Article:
Nan’ao Island Waterfront District, Shenzhen, China

Nan’ao Island Waterfront

Location: Shenzhen, China

Client: Shenzhen Bureau of Urban Planning and Natural Resource

Architects: Chapman Taylor

Size: 296 square kilometers

Status: completed 2019

Masterplan, Climate Change

The island of Nan’ao is prone to numerous environmental threats triggered by climate change. Rising

temperatures alter flora and fauna, deter visitors form enjoying the outdoors comfortably, and

instigate storm events. Water is a major challenge. Rainfall flooding and storm surges threaten

Xichong’s coast. Strong currents and large tides leave people and infrastructure vulnerable.

The proposed design responds to these challenges, viewing them as opportunities to develop

innovative, imaginative solutions to protect Xichong Nan’ao and enhance its cultural and

economic character for years to come. With a coastal resiliency approach, 5 levels of defence

are proposed.

Level 1 is a Sea Barrier comprised of artificial reefs, floating breakwater islands, eco-piles and

tidal pools. The artificial reefs help buffer and enhance existing coral reefs that are in decline.

Floating breakwater islands include habitat for aquatic life while providing wave attenuation.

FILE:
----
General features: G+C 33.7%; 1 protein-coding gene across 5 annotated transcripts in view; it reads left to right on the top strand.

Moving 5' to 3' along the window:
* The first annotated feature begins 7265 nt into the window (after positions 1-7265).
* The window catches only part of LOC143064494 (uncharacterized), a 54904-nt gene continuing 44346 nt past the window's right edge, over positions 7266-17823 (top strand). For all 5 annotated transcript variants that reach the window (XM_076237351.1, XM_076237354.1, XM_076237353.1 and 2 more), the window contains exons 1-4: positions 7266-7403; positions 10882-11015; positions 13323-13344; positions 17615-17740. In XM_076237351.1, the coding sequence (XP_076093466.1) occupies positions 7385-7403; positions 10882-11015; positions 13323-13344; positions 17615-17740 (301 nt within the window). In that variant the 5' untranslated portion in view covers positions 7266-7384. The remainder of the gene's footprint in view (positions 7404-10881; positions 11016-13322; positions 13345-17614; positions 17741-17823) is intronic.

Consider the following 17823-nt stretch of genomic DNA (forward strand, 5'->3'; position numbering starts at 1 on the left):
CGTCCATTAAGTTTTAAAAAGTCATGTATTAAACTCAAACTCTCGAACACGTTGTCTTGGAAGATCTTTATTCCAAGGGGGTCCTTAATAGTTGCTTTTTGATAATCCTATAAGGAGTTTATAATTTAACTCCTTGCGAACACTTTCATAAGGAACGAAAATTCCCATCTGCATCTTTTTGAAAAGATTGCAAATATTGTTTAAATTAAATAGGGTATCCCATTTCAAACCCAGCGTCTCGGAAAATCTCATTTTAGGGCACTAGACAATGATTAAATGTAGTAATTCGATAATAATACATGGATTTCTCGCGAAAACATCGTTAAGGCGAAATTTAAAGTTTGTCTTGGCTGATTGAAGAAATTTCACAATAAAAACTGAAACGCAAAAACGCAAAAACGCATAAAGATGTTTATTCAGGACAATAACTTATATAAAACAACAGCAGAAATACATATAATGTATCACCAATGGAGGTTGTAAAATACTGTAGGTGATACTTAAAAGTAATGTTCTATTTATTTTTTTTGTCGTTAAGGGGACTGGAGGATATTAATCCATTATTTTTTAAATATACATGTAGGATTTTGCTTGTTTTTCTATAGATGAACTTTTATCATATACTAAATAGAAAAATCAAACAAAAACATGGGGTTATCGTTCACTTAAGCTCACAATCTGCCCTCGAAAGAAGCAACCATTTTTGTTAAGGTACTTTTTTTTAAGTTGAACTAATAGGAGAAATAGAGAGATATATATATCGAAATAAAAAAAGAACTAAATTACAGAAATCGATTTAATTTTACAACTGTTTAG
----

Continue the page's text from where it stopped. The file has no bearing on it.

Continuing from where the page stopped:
Eco-piles inserted into the shoreline stabilize shifting sediment. Tidal pools absorb water while

providing opportunities for water play. These elements work together to protect the coast, while

offering a range of tourism activities including swimming, nature play and coastal ecological

education.

Level 2 is a Costal Dyke comprised of reinforced sand dunes used to slow, filter and absorb

water. Cultural dunes integrated beach facilities and terraced edges, environmental dunes

include sand fences and vegetation for stabilization.

Level 3 is the Eco-Park. An expansive area of coastal wetlands and woodlands allow the site

to flood when water surpasses the Sea Barrier and Coastal Dyke. This large eco-zone includes

mangrove vegetation, native wetland species, and afforestation strategies to maximize ecology

and biodiversity while providing carbon sequestration.

Level 4 is the Inland Dyke, a continuous green spine weaving through and connecting the site.

With lush vegetation and topographic synthesis, the dyke is an ecological levee. It includes

activities such as walking, hiking and cycling and serves as an armour to protect people, villages

and infrastructure during extreme storm events.

Level 5 is a series of retention ponds located adjacent to the site’s rivers. During storm events

and heavy rainfall periods, the ponds absorb overflow water and alleviate pressure on the rivers.

Riverside vegetation helps to slow high water velocity.

The five levels of defence work together as a holistic, resilient system. While protecting the site,

they welcome visitors to a range of coastal ecological experiences providing education and

awareness of the value and beauty of Nan’ao. Here, environment, culture and economy prosper

together for years to come.